If you are still unclear whether or not you can do all of the paperwork yourself, try using as they have a good reputation for assisting business owners through the corporate structuring process.
Good Luck!
JM Kelly, The IT Entrepreneur

Wednesday, March 26, 2008

Should I Form an LLC or INC.?

Corporations, or businesses that operate under a corporate structure, go back as early as the 1300s. Modern corporations are similar to those during the days of trade expansion into The Americas by countries seeking riches and imports from foreign lands. By forming corporations, partner ventures could limit their liabilities in the event of unforeseen circumstances: hurricanes, reefs, wars, pirates and so on.

Today, we have the same objectives (limiting personal liabilities) and the same mechanisms (corporate entities); only the reasons and structures have changed over the years.

In the United States and other countries, there are tremendous tax incentives to further motivate business owners to incorporate. Officers in the corporation can legally pay themselves a salary for part of their income, and then pay themselves a profit dividend at a lower tax rate for the rest of their income. Further, expenses related to the business are pulled out of the profit before taxes, another huge plus of the corporation.

For these reasons, it is my hope that you will consider forming a corporate structure to protect your business and yourself from liabilities and maximize your profits.

See also my earlier blog entry “We Don’t Need no Stinkin’ Corporation.”

In my next blog, I’ll expand on how to incorporate.

JM Kelly, The IT Entrepreneur

Sunday, March 9, 2008

There's no secret to "The Secret"

Unless you live in a cave, you have no doubt heard of the book and video entitled The Secret, which teaches that you can have anything you want simply by wishing for it (or asking The Universe for it).

Mystical and religious beliefs aside, the basis of The Secret, The Law of Attraction, has been around for centuries. The Law of Attraction states basically that "you get what you think about" and "like attracts like". There have been several books written on the subject, all of which are scrutinized by the scientific community.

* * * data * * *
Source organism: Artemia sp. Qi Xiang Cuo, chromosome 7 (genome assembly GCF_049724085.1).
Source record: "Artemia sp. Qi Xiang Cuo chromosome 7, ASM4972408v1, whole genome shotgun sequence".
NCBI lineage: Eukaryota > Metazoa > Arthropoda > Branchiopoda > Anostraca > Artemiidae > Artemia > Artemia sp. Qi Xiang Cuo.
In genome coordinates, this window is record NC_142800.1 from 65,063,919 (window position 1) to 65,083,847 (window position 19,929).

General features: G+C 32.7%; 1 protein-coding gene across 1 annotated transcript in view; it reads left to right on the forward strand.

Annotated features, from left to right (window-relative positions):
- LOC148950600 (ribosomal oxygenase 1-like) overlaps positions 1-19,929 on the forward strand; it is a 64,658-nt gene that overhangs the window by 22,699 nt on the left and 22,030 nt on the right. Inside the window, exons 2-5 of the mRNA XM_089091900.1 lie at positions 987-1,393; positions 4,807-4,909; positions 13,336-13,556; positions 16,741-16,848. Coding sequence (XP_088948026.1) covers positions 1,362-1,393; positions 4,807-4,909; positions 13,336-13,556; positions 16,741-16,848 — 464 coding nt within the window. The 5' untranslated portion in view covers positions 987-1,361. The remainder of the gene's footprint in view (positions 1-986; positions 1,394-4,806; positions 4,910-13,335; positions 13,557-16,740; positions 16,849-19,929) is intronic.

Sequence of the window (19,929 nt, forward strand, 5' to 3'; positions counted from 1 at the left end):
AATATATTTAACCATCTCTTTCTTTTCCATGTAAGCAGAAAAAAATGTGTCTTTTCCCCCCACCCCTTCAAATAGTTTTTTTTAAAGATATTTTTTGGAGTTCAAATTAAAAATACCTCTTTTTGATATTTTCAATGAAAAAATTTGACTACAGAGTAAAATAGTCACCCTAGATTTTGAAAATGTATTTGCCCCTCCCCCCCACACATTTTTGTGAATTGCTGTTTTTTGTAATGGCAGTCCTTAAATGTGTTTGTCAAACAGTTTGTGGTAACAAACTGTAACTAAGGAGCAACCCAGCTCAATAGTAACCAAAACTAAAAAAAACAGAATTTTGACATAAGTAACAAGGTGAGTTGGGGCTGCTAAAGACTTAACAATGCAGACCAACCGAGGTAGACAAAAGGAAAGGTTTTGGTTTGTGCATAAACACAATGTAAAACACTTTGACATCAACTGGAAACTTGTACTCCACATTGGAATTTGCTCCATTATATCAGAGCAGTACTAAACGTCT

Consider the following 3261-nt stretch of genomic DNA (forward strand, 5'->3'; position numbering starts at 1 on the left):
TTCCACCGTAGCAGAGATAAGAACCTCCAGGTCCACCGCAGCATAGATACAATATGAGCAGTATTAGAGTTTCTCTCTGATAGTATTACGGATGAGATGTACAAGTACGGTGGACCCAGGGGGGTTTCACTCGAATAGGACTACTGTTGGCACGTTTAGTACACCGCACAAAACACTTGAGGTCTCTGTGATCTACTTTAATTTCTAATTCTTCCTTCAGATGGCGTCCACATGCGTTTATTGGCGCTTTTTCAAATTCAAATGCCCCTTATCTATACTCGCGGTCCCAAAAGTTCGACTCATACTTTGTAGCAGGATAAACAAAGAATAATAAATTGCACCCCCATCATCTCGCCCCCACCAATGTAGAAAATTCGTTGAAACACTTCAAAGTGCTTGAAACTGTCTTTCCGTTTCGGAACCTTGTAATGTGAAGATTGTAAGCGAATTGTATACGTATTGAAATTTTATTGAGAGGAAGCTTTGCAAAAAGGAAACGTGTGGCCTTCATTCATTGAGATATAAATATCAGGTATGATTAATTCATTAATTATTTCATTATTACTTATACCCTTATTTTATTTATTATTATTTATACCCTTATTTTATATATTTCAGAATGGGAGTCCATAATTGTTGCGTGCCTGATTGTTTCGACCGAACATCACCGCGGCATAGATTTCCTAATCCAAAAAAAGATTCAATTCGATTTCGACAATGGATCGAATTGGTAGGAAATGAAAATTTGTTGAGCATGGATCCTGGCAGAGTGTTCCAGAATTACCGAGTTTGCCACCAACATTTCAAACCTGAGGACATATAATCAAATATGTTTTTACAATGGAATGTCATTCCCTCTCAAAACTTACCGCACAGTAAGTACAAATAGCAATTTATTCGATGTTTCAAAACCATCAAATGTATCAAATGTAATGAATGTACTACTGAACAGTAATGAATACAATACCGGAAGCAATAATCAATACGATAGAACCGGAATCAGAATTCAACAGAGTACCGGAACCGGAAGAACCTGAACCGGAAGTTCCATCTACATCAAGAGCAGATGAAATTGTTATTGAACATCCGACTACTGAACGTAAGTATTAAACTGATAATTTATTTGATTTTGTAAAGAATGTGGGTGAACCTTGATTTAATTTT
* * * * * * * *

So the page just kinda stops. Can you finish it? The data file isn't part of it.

Based on my personal observations, there are some truths to the claim. In business, people who exude negativity will, in fact, attract negative people. The same could be said of positive people, criminals, entrepreneurs, etc. The best method I have found to locate projects (i.e. work, food on the table) is by referrals. I would not get good referrals if people thought poorly of me, which they would if I were an ass.

The reason that there’s no secret to “The Secret” is because others have written about it before. One of my favorite books, the classic Think and Grow Rich! by Napoleon Hill, tells the secret of wealth accumulation told by 500 self made multimillionaires. Commissioned by the legendary industrialist Andrew Carnegie and taking 20 years to write, this book illustrates the parallels of people who built wealth for themselves out of “nothing but the power of their minds”.

Being scientifically minded myself, yet open to possibilities, I feel there are connections between human thoughts (energy) and the fabric of the universe. According to renowned author and physicist Brian Greene, everything we perceive is made of tiny strings of vibrating energy; everything including our bodies and minds, our thoughts, and of course, money and material objects. These tiny strings vibrate in a universal symphony to form our reality. Check out The Elegant Universe if this interests you.

Whether you believe in the Law of Attraction or not, it is hard to argue with the fact that a positive mental attitude goes a long way. Couple this with mutual cooperation for the purpose of achieving a common goal, and your business endeavors will stand a far better chance at success.

JM Kelly, The IT Entrepreneur

Saturday, February 16, 2008

Real Estate Investing: Transition Areas

For those interested in making money in real estate investing, now could not be a better time. The market is flooded with foreclosures and people in trouble with their lenders. As I've stated before, buying real estate for the purposes of renting or flipping can yield an enormous ROI if you purchase right.

What is purchasing right?
Purchasing right is about finding a "diamond in the rough," a home that needs enough work to discourage most folks who are shopping for a home, yet can be easily renovated for a few thousand dollars. Every foreclosed or short-sale home that I've purchased needed paint (inside and out), carpet, and new light fixtures. Some needed plumbing repairs or countertops. All properties were neglected; after all, if the owner had money to pay the mortgage, he could keep the house in good repair.

Look for the following in a potential investment house:

  • Good location
  • Highly motivated seller
  • Good potential curb appeal
  • Good "bones" -- structurally sound
  • Nice angles and other architectural features (not a bread box)
  • Slightly elevated (not a down sloping yard)
  • Lots of trees and foliage on street
  • A street with nice, winding curves, NOT a thoroughfare (no double lines in the road)
  • Not on an intersection. Listen for street noise. If you can hear it, so could any future buyers.
  • Always buy at 25 - 30% below comparables in the same area!!!